Solvency Ratio

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What is the 'Solvency Ratio'

Solvency ratio is a key metric used to measure an enterprise’s ability to meet its debt and other obligations. The solvency ratio indicates whether a company’s cash flow is sufficient to meet its short-term and long-term liabilities. The lower a company's solvency ratio, the greater the probability that it will default on its debt obligations.

The measure is usually calculated as follows:

BREAKING DOWN 'Solvency Ratio'

The solvency ratio is only one of the metrics used to determine whether a company can stay solvent. Other solvency ratios include debt to equity, total debt to total assets, and interest coverage ratios.

However, the solvency ratio is a comprehensive measure of solvency, as it measures cash flow – rather than net income – by including depreciation to assess a company’s capacity to stay afloat. It measures this cash flow capacity in relation to all liabilities, rather than only short-term debt. This way, solvency ratios assesses a company's long-term health by evaluating its long-term debt and the interest on that debt.

As a general rule of thumb, a solvency ratio higher than 20% is considered to be financially sound, however, solvency ratios vary from industry to industry. A company’s solvency ratio should, therefore, be compared with its competitors in the same industry rather than viewed in isolation. For example, companies in debt-heavy industries like utilities and pipelines may have lower solvency ratios than those in sectors such as technology. To make an apples-to-apples comparison, the solvency ratio should be compared for all utility companies, for example, to get a true picture of relative solvency.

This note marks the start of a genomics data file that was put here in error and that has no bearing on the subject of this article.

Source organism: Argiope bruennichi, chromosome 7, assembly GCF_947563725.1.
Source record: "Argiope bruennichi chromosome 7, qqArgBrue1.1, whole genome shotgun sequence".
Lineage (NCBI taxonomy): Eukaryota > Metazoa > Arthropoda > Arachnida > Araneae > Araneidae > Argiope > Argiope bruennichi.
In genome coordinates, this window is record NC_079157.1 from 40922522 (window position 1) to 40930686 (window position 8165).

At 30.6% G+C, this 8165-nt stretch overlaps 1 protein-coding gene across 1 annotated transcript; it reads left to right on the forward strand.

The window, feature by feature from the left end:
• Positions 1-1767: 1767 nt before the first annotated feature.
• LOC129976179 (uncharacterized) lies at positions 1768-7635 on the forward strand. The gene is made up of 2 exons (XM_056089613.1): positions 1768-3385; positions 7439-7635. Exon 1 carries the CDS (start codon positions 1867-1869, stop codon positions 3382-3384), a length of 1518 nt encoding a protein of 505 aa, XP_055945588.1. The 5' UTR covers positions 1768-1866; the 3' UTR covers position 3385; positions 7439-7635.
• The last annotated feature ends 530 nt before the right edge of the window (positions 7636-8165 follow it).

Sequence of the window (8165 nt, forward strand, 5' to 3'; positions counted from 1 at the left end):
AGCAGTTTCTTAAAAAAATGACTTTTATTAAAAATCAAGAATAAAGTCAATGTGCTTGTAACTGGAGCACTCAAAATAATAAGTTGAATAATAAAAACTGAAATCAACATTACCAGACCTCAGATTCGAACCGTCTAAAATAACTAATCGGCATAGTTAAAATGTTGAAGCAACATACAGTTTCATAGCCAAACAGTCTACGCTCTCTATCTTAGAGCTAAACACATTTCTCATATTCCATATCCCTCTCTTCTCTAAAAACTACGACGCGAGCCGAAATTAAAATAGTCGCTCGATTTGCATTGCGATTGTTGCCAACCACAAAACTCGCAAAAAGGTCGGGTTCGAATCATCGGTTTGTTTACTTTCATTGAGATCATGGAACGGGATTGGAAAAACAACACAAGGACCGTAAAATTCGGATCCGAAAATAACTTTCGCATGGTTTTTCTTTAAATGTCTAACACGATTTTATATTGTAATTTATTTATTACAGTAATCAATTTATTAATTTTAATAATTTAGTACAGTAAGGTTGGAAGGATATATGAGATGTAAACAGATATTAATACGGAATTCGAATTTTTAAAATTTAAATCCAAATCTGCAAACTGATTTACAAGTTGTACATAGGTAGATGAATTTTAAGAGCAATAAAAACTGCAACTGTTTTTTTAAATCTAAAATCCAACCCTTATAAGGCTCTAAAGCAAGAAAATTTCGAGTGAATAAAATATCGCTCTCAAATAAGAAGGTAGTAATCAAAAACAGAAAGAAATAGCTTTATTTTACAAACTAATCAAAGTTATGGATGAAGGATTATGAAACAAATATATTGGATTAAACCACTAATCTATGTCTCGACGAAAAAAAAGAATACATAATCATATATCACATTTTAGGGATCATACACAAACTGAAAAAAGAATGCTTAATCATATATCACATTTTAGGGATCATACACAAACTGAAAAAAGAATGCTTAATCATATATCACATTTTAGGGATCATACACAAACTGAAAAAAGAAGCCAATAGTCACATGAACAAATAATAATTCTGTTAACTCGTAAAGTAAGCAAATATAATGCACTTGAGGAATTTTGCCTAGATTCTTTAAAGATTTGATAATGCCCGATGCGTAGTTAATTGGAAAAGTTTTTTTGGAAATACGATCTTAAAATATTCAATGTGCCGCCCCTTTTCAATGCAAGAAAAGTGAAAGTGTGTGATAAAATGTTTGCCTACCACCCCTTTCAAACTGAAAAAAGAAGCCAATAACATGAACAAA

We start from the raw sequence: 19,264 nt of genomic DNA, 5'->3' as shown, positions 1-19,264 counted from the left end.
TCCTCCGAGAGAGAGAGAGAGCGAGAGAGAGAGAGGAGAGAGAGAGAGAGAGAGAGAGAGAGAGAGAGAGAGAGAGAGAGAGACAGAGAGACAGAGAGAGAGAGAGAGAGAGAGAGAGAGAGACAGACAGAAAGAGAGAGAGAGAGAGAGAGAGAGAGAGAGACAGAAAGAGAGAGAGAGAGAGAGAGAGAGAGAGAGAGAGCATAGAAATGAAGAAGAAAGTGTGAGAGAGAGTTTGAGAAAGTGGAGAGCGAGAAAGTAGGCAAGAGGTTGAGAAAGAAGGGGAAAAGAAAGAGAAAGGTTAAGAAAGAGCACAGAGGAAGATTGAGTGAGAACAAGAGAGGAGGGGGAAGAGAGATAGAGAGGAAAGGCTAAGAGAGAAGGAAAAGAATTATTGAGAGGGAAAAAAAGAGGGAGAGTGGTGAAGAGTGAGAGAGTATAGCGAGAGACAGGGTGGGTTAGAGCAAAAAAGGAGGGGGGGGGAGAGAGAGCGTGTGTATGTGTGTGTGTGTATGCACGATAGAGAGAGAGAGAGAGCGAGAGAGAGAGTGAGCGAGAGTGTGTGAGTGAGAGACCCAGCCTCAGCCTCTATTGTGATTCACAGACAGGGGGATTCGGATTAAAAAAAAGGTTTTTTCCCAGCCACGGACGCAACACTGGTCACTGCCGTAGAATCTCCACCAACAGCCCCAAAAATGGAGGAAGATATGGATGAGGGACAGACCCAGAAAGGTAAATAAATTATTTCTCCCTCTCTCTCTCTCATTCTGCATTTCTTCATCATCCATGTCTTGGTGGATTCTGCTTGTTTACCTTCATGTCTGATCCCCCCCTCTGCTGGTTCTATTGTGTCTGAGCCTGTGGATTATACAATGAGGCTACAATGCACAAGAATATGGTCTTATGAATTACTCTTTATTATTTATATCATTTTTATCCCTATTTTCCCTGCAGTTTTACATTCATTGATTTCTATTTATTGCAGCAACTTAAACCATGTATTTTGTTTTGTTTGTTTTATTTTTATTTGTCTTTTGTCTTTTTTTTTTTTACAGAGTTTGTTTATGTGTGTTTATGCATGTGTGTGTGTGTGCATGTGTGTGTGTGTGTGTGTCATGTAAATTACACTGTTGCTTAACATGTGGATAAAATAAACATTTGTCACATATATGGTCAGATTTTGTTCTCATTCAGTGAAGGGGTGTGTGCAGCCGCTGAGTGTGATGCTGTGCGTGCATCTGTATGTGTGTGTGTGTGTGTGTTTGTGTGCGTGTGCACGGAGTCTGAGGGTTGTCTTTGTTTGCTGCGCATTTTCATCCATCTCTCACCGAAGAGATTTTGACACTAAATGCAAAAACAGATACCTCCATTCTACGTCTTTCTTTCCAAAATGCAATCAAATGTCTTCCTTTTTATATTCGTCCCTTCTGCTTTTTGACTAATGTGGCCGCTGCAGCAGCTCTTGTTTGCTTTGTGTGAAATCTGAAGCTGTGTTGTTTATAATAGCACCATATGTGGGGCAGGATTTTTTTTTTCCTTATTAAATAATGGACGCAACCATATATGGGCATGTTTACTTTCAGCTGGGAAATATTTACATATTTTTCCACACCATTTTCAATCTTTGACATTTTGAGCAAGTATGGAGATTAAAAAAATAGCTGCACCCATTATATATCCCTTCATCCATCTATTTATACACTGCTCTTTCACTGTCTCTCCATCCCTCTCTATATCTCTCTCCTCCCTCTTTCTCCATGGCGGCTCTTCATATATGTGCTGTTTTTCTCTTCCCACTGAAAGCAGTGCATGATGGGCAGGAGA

The solvency ratio is calculated by dividing a company's cash flow or after-tax net operating income by its total debt obligations. The cash flow is derived by adding non-cash expenses or depreciation back to net income.

Let's examine the solvency ratios for Target Corporation and Wal-Mart Stores for the fiscal year ended January 28, 2017.

(in millions) Target Wal-Mart
Net Income $2,737 $14,293
Depreciation $2,298 $10,080
Net Income + Depreciation (A) $5,035 $24,373
Short-Term Debt $12,708 $66,928
Long-Term Debt $11,031 $36,015
ST Debt + LT Debt (B) $23,739 $102,943
Solvency Ratio = (A)/(B) 21.21% 23.68%

Both Wal-Mart and Target have solid solvency ratios lying above 20%. This means that they are able to close out their long-term debt obligations when they come due using operating income. Lenders looking through a company's financial statement will usually use the solvency ratio as a determinant for creditworthiness.

Measuring cash flow rather than net income is a better determinant of solvency, especially for companies that incur large amounts of depreciation for their assets but have low levels of actual profitability. Similarly, assessing a company’s ability to meet all its obligations provides a more accurate picture of solvency. A company may have a low debt amount, but if its cash management practices are poor and accounts payable is surging as a result, its solvency position may not be as solid as would be indicated by measures that include only debt.

Solvency ratio, with regard to an insurance company, means the size of its capital relative to the premiums written, and measures the risk an insurer faces of claims it cannot cover.